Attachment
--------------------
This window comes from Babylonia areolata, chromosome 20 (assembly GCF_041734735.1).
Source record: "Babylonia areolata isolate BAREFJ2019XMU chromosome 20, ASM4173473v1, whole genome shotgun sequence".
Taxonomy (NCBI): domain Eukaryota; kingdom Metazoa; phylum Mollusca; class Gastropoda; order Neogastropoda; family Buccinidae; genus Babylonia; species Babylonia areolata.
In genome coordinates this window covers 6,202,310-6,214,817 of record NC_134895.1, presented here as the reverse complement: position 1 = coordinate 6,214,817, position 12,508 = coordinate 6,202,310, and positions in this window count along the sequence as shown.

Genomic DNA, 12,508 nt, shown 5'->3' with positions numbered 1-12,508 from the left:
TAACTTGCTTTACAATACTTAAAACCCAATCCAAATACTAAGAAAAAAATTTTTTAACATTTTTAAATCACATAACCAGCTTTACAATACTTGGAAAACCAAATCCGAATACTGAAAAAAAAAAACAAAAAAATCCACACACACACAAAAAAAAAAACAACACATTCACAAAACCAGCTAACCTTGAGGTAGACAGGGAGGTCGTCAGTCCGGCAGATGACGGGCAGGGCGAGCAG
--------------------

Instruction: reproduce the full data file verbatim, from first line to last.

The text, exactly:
This window comes from Babylonia areolata, chromosome 20 (assembly GCF_041734735.1).
Source record: "Babylonia areolata isolate BAREFJ2019XMU chromosome 20, ASM4173473v1, whole genome shotgun sequence".
Taxonomy (NCBI): domain Eukaryota; kingdom Metazoa; phylum Mollusca; class Gastropoda; order Neogastropoda; family Buccinidae; genus Babylonia; species Babylonia areolata.
In genome coordinates this window covers 6,202,310-6,214,817 of record NC_134895.1, presented here as the reverse complement: position 1 = coordinate 6,214,817, position 12,508 = coordinate 6,202,310, and positions in this window count along the sequence as shown.

Genomic DNA, 12,508 nt, shown 5'->3' with positions numbered 1-12,508 from the left:
TAACTTGCTTTACAATACTTAAAACCCAATCCAAATACTAAGAAAAAAATTTTTTAACATTTTTAAATCACATAACCAGCTTTACAATACTTGGAAAACCAAATCCGAATACTGAAAAAAAAAAACAAAAAAATCCACACACACACAAAAAAAAAAACAACACATTCACAAAACCAGCTAACCTTGAGGTAGACAGGGAGGTCGTCAGTCCGGCAGATGACGGGCAGGGCGAGCAG